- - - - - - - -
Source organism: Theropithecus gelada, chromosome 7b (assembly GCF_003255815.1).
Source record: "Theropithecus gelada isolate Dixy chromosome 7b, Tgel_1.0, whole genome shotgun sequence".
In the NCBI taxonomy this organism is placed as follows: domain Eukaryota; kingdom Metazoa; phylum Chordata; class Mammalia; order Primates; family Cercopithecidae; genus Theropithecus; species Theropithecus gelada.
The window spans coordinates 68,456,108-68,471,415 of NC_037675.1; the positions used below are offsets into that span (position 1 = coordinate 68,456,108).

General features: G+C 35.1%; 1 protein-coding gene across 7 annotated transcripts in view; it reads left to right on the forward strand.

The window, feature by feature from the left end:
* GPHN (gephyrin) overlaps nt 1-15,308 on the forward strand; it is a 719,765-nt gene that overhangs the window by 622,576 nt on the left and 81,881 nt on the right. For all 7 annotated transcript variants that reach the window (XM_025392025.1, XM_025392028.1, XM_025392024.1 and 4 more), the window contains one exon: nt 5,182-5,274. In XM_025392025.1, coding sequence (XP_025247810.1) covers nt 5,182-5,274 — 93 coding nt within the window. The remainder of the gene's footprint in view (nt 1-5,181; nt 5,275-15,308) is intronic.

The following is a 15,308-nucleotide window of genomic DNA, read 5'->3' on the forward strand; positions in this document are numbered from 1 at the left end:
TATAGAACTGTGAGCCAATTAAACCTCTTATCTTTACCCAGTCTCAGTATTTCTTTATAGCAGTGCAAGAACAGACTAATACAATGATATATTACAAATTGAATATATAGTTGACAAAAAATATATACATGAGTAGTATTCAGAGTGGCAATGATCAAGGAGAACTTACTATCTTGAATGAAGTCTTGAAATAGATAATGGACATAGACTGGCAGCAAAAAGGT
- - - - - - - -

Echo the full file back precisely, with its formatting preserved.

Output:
Source organism: Theropithecus gelada, chromosome 7b (assembly GCF_003255815.1).
Source record: "Theropithecus gelada isolate Dixy chromosome 7b, Tgel_1.0, whole genome shotgun sequence".
In the NCBI taxonomy this organism is placed as follows: domain Eukaryota; kingdom Metazoa; phylum Chordata; class Mammalia; order Primates; family Cercopithecidae; genus Theropithecus; species Theropithecus gelada.
The window spans coordinates 68,456,108-68,471,415 of NC_037675.1; the positions used below are offsets into that span (position 1 = coordinate 68,456,108).

General features: G+C 35.1%; 1 protein-coding gene across 7 annotated transcripts in view; it reads left to right on the forward strand.

The window, feature by feature from the left end:
* GPHN (gephyrin) overlaps nt 1-15,308 on the forward strand; it is a 719,765-nt gene that overhangs the window by 622,576 nt on the left and 81,881 nt on the right. For all 7 annotated transcript variants that reach the window (XM_025392025.1, XM_025392028.1, XM_025392024.1 and 4 more), the window contains one exon: nt 5,182-5,274. In XM_025392025.1, coding sequence (XP_025247810.1) covers nt 5,182-5,274 — 93 coding nt within the window. The remainder of the gene's footprint in view (nt 1-5,181; nt 5,275-15,308) is intronic.

The following is a 15,308-nucleotide window of genomic DNA, read 5'->3' on the forward strand; positions in this document are numbered from 1 at the left end:
TATAGAACTGTGAGCCAATTAAACCTCTTATCTTTACCCAGTCTCAGTATTTCTTTATAGCAGTGCAAGAACAGACTAATACAATGATATATTACAAATTGAATATATAGTTGACAAAAAATATATACATGAGTAGTATTCAGAGTGGCAATGATCAAGGAGAACTTACTATCTTGAATGAAGTCTTGAAATAGATAATGGACATAGACTGGCAGCAAAAAGGT